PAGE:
2-HOUR, THAT IS, IF YOU DON’T LIVE THERE
Nick Piscitelli of the Red Bank DPW re-installs a two-hour parking sign on Hudson Avenue this morning.
Here’s the latest twist in the tug-of-war for parking between Hudson Avenue residents and employees of the nearby Broad Street post office:
The Borough of Red Bank is removing the ‘resident parking’ signs it installed after an ordinance change earlier this year and re-installing the two-hour parking signs that they replaced.
Hudson Avenue, you see, is both a resident-parking street and a two-hour zone, says Public Utilities Director Gary Watson. So if you live there and have a permit, you may park as long as you wish, he says. For all others, it’s two hours and gone or you risk a ticket.
Which could further complicate a lawsuit pending in Freehold on behalf of Tai Truong, a postal worker who says he’s been repeatedly ticketed on Hudson not for overtime parking but for parking without a permit.
Truong’s lawyer, George ‘Bill’ McCarter, of McCarter & Higgins, contends that there’s nothing in the permit ordinance that prohibits non-permit-holders from parking on permit streets. He also contends the entire permit-parking ordinance is unconstitutional.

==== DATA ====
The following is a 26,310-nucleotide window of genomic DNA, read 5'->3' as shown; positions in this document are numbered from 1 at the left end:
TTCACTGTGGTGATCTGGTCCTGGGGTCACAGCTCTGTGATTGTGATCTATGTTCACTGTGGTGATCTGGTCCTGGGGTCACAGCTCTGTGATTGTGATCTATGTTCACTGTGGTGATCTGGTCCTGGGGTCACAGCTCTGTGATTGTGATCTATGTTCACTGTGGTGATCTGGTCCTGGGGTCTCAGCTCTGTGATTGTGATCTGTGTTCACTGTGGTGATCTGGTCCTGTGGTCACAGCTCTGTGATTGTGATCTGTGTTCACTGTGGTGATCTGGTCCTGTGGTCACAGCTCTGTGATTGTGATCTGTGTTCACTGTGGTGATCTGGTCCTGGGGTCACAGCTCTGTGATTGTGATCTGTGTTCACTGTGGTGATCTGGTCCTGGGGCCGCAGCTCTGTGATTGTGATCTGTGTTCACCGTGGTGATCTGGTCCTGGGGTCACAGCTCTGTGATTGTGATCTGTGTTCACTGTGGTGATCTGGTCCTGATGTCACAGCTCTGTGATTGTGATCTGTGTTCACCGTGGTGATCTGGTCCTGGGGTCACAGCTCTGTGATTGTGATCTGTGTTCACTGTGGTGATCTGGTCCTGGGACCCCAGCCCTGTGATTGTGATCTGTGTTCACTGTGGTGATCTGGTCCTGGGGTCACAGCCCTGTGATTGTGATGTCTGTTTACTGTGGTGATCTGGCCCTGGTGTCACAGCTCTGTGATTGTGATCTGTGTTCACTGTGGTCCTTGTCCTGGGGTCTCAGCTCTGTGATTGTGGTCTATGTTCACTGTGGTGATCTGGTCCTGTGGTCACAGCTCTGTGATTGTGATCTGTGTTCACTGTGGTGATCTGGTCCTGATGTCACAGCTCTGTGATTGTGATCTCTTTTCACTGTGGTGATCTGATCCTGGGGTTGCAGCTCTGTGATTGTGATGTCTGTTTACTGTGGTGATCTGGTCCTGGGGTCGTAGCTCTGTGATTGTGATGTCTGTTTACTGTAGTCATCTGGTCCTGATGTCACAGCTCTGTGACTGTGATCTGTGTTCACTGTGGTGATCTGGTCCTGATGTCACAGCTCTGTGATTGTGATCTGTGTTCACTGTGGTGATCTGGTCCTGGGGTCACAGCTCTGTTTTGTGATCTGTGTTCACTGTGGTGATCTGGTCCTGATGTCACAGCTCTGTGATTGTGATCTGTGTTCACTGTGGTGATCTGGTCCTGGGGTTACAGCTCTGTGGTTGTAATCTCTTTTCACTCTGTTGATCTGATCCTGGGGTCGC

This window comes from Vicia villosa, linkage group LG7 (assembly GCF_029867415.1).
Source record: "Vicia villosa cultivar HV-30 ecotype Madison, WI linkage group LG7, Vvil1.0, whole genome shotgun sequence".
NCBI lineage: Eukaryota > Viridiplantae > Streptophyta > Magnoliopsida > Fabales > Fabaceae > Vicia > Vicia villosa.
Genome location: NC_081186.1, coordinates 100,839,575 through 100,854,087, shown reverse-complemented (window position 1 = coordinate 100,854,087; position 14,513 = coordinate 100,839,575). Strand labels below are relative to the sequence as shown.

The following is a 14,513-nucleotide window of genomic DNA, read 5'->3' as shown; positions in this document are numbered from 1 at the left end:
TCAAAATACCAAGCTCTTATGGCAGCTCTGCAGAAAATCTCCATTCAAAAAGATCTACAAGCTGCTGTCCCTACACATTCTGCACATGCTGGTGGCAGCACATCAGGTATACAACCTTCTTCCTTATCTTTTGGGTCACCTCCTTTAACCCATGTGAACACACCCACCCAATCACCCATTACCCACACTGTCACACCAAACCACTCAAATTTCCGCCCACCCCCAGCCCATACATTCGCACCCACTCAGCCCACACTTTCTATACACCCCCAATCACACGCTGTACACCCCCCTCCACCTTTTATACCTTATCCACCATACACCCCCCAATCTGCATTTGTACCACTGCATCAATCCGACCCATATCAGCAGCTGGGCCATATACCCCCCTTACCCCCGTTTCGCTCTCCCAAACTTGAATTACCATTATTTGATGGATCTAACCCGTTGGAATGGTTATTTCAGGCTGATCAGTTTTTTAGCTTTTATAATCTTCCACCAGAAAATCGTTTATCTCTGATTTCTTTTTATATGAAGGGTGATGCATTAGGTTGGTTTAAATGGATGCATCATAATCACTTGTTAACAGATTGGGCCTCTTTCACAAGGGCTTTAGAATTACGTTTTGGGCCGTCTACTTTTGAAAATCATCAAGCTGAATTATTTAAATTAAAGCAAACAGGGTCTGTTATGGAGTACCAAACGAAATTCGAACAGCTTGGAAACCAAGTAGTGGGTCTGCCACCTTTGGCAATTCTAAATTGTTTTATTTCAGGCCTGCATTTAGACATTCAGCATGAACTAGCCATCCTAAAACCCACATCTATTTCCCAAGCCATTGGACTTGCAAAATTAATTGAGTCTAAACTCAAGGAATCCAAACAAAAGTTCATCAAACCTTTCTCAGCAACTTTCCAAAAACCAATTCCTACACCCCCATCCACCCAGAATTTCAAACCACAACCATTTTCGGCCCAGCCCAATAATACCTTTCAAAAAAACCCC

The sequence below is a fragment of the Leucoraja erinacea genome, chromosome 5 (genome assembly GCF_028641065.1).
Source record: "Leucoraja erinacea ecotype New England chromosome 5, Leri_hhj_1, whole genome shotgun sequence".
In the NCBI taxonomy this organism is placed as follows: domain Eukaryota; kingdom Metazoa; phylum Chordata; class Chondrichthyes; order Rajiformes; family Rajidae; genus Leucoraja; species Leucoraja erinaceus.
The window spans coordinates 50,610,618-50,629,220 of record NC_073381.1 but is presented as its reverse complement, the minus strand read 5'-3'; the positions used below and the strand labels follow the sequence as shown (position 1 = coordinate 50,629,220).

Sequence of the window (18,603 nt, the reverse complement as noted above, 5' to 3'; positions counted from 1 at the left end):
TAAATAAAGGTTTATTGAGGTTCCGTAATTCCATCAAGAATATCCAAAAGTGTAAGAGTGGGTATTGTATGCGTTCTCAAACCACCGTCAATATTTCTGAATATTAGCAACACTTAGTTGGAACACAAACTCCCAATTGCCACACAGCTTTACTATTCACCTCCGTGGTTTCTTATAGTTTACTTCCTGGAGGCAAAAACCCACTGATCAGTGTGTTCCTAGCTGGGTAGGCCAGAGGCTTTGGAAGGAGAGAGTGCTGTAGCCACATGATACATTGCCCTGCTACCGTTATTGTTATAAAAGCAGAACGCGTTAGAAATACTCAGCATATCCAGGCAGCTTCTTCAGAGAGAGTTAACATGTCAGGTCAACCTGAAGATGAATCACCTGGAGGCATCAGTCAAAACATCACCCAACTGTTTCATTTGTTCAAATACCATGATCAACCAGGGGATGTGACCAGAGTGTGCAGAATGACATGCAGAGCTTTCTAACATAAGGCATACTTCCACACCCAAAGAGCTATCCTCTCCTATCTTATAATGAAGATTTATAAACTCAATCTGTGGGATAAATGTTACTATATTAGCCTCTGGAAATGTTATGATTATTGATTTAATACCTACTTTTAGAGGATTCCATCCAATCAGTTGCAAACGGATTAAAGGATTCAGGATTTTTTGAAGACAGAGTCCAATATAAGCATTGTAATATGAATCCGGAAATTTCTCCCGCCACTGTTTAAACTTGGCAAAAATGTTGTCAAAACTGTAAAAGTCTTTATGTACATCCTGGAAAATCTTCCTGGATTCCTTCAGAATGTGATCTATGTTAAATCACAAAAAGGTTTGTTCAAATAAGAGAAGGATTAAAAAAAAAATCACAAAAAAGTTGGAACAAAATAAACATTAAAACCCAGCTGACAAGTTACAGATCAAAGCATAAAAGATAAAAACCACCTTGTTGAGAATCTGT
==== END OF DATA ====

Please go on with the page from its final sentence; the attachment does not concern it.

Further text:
Watson says he’s changing the signs because of “confusion” about the rules on Hudson, and not planning to change the signs on other permit-parking streets East Bergen Place, South Street, Brown Place, part of Branch Avenue and Tower Hill Avenue unless a resident complains. At the moment, he says, only Hudson appears to engender confusion.
But McCarter tells redbankgreen via email that
Confusion has nothing to do with it. It’s just that non-residents don’t often park on the other streets, so he’s keeping the residents happy and not offending anyone.
We also asked borough attorney Tom Hall to comment. We’ll fold his response into this story as we get one.
Meantime, Hudson Avenue resident Lee Sanderson says it doesn’t make much difference what the signs say because there’s no enforcement of either parking rules or the speed limit. Both underlie the real concern of many homeowners, he says: the inability to safely get in and out of their driveways.
“If the borough would aggressively enforce the speed limit and the two hours, I think it would alleviate some of the issues we’re concerned about,” says Sanderson, who adds that he’s sympathetic to the plight of postal workers who have few parking options. “It’s not about us having private parking.”
Earlier this week, the borough council made it easier for residents on permit streets to obtain permits by eliminating the requirement that they prove they don’t have offstreet parking available. The requirement has apparently never been enforced.